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Enforce OSHA Compliance Without Micromanaging

Chris Mumford

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Chris Mumford | September 24, 2014 | Comments Off on Enforce OSHA Compliance Without Micromanaging

When it comes to OSHA compliance and safety training, it’s the little things that make the difference.

Unfortunately for construction owners and managers, this often means keeping a close eye on operations at all times to prevent potentially dangerous and costly lapses.

To workers, this often feels like micromanagement. They want to be free to do their work in their own way, and they want their superiors to trust that they’ll take all necessary safety precautions without needing their hand held.

So what’s an owner or manager to do? Ultimately, safety should be the highest priority on any construction site, but does it always have to come at the expense of employee morale?How to Enforce OSHA Compliance Without Micromanaging

The answer, thankfully, is no. With the right tools, such as Computerized Maintenance Management System (CMMS) software, owners and managers can keep employees accountable for their safety without pestering them constantly.

Centralize Communications

One of the quickest ways to make employees feel like they’re being micromanaged is to hound them with calls, emails and other reminders for relatively small concerns. This is why it’s important to have an accurate, centralized database where safety-related information and inspections can be tracked.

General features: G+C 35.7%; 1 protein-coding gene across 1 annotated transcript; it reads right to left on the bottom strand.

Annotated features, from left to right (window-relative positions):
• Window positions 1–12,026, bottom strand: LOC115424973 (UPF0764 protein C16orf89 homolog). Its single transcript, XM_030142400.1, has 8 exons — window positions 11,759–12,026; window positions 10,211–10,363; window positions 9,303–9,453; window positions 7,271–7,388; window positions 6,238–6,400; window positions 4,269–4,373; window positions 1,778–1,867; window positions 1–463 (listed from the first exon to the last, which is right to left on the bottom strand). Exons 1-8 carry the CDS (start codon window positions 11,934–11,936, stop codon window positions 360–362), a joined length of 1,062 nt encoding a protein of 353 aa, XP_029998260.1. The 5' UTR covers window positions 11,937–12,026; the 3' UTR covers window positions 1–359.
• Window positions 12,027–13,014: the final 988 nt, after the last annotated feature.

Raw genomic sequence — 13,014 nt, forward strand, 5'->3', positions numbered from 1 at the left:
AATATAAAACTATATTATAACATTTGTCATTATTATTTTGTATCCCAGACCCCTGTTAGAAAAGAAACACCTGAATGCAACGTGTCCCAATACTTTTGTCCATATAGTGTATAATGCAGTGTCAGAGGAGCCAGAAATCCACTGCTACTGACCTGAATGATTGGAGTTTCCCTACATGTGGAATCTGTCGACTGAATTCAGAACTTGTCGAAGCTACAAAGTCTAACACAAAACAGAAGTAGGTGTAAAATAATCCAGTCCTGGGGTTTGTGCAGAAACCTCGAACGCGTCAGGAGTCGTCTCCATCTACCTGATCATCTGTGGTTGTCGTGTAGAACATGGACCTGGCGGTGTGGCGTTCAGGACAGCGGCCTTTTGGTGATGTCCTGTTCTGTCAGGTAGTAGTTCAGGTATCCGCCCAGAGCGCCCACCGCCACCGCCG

For example, if a construction company needs to make sure that it is regularly following proper safety protocols when using scaffolding, they can enter relevant inspections into their CMMS system to make sure they aren’t missed. This is a much more reliable method of preventing this common variety of worksite accidents, and it doesn’t require a flood of annoying emails, phone calls, and other reminders.

Using a digital system to track safety-related information places workers in the driver’s seat, as they are ultimately responsible for updating and maintaining the data entered into it. At the same time, owners and managers have an easy way to check whether critical inspections are being done, and to track who has pieces of safety equipment, etc.

This way, both managers and workers are working out of one system, reducing the need for back and forth communications. If workers are failing to enter information consistently, then managers can step in to enforce compliance—but this is ultimately much easier than having to pester workers over each individual safety issue.

Build a Record of Compliance

Even when all safety protocols are followed, accidents can still occur. This is why it’s vital for every company to maintain a solid record of compliance. The injuries, lost productivity, and downtime associated with worksite accidents are costly enough. When OSHA fines are added, the costs can become ruinous.

If construction firms track their safety activities in a centralized database, they will not only cut down micromanagement but also create proof of their due diligence.

In the world of construction, where deadlines are tight and there’s little room for error, any solution that can accomplish multiple tasks while helping maintain high morale can be a game changer.

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